the same principles. Granted it was meant for them to execute their duties however, for what purpose if it serves no benefit to them.

Due to mental and physical illnesses Veterans find themselves at a dead end because they cannot successfully sustain housing without support. It’s almost a lose lose no matter which direction they look.

Th

ere is an urgency for more programs to be structured that are directed to our Veterans. We send them to war with unlimited resources and high volumes of training, however when they return they’re quickly abandoned.

“Homeless veterans need a coordinated effort that provides secure housing and nut

ritional meals; essential physical health care, substance abuse aftercare and mental health counseling; and personal development and empowerment. Veterans also need job assessment, training and placement assistance. NCHV strongly believes that all programs to assist homeless veterans must focus on helping veterans reach the point where they can obtain and sustain gainful employment. If not, clients will be unable to find and maintain safe, decent, permanent housing” (NCHV.org).

We need to come together and fight for the Veterans who fought for us and return the favor and fight for them.

Veterans that that have provided military service, programs have been established to help better serve them in addition, to preventing homelessness for our vets. “Homeless veterans can receive assistance both from the U.S. Department of Veterans Affairs (VA), provided they have an eligible discharge status, and the U.S. Department of Housing and Urban Development (HUD), regardless of discharge status” (Endhomelessness.org).

Ending veteran homelessness is very possible provided the programs created are used effectively and efficiently to offer the most assistance available.

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LaTaneisha Wilkes

LaTaneisha Wilkes

Get to know LaTaneisha, she enjoys making an impact for her community

LaTaneisha Wilkes works at the Victor Valley Family Resource Center, as the Editor in Chief. Currently, she resides in Hesperia, California where she was born and raised. She attended Sultana High School and went off to college at the University of California, Riverside to receive her Bachelors in Media and Cultural Studies in 2013 as well as a Master’s Degree in 2015 in Public Relations from Cal Baptist University.

 “it gives me a purpose and has value to those individuals in obtaining happiness through stability.”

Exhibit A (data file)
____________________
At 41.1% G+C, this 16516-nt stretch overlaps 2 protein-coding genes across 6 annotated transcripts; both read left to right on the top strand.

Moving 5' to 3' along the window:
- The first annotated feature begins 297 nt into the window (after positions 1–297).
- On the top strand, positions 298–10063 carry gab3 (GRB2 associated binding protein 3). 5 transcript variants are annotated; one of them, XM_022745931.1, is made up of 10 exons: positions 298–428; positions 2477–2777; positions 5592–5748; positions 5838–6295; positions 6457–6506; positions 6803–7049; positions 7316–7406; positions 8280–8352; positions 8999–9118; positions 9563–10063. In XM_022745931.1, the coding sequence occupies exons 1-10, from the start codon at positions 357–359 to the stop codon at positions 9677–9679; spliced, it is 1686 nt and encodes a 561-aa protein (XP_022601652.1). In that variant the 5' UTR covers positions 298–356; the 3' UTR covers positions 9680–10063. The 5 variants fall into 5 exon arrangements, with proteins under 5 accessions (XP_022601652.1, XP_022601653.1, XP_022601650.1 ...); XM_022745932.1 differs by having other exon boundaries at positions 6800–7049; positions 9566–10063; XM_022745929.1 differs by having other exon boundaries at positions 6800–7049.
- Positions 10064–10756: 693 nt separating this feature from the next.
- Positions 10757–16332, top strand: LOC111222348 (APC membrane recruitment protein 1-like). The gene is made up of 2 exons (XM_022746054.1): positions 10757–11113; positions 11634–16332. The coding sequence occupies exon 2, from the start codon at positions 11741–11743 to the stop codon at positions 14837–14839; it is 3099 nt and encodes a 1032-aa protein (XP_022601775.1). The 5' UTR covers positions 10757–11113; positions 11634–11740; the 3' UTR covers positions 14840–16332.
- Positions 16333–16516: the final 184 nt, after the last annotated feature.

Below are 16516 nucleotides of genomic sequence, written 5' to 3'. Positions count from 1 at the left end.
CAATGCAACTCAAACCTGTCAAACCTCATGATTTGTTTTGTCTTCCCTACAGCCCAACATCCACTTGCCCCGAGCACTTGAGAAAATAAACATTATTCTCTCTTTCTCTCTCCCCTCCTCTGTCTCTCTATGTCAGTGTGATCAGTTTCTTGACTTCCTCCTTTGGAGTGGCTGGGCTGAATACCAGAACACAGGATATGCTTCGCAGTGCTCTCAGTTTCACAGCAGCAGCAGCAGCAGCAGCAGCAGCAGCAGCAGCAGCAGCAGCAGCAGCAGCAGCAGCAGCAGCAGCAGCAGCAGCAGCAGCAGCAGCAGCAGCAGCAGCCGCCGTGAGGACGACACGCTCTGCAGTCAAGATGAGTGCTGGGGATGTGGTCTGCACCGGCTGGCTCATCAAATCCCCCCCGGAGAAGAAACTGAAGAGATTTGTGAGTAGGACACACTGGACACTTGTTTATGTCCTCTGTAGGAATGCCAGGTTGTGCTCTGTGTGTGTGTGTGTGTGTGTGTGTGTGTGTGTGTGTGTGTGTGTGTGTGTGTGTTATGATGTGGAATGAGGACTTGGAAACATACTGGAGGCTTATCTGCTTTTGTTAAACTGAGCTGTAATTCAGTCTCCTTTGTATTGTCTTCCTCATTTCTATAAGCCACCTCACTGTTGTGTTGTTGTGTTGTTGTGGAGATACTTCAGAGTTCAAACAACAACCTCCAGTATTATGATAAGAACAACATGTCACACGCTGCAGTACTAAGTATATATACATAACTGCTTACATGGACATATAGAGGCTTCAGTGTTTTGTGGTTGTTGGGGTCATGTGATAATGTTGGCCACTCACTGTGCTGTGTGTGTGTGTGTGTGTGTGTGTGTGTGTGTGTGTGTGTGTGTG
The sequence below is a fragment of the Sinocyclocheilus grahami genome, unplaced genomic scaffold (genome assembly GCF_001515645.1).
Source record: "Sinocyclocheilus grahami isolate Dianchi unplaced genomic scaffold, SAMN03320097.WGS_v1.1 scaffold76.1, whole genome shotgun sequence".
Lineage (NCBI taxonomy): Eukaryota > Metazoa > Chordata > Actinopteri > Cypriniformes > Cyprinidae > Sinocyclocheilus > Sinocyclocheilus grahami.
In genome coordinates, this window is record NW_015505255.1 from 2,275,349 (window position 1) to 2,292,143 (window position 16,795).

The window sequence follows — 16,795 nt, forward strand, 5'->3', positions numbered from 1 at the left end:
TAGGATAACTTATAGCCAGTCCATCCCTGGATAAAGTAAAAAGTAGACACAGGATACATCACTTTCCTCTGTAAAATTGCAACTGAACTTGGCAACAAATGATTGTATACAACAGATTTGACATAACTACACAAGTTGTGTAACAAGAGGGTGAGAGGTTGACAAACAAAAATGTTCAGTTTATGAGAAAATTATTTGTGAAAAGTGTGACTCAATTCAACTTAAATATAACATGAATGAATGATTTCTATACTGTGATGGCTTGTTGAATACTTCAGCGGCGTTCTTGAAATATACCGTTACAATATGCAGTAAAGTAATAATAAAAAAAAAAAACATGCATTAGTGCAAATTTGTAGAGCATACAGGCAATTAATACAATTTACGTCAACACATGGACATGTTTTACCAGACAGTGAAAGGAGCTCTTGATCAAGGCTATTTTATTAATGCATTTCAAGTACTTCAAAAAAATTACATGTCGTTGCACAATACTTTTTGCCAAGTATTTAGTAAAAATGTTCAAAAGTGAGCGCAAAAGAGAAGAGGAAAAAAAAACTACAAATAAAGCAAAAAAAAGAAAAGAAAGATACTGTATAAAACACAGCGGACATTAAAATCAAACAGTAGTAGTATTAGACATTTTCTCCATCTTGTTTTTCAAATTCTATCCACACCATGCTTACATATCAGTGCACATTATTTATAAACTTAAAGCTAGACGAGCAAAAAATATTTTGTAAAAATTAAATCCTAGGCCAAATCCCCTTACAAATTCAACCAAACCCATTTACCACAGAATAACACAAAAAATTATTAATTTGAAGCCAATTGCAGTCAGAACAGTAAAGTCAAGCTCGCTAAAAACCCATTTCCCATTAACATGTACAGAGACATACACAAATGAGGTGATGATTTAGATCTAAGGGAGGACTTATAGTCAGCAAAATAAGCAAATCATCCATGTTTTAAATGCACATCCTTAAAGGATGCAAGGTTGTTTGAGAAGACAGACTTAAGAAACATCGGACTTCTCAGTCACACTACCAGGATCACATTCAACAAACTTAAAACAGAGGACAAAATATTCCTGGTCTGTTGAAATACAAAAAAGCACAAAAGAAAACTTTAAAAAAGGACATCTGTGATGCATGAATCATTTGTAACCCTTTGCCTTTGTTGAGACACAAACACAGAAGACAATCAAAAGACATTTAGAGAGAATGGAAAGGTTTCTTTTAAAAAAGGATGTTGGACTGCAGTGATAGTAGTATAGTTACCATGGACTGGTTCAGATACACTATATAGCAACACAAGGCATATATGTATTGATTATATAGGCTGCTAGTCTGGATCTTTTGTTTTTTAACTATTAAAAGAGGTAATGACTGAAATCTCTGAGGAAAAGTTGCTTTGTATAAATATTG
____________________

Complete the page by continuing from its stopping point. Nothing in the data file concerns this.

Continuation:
community-impact-lataneisha-wilkes-working

Her passion is driven by hard-work, dedication, commitment and having the capabilities to improve the lives of others by illustrating a healthy environment that they can seek security provided with our resources. She enjoys being able to help those in need with compassion for making a difference in the life of someone else’s. She says “it gives me a purpose and has value to those individuals in obtaining happiness through stability.”

At Victor Valley Family Resource Center, it is our obligation to offer quality customer service. Furthermore at Victor Valley Family Resource Center, we strive to make a difference in the lives of many by providing them with resources and assistance. We value the time and effort put forth by our staff in ensuring those who are in need are accommodated. She has come in hot handling a handful of tasks in the media and customer service department. You can learn pretty quickly that the company lives on the mission, “To eradicate homelessness through housing, education, Socio-Economic and mental health Services” (VVFRC.org).

The services provided by Victor Valley Family Resource Center consists of transitional housing, educational programs, transportation and safety. We value those we aid by supplying alternative options that are strategic in accomplishing their goals. She is inspired by he work because she believes that writing articles for VVFRC makes it possible for those to be heard, informed and engaged while gaining useful resources for them to apply to themselves or share with others. In addition, with our services as a non-profit organization, we advocate community involvement to participate or make donations for our program. We help thousands yearly find resources and we want to continue developing the expansion as well as growth of Victor Valley Family Resource Center.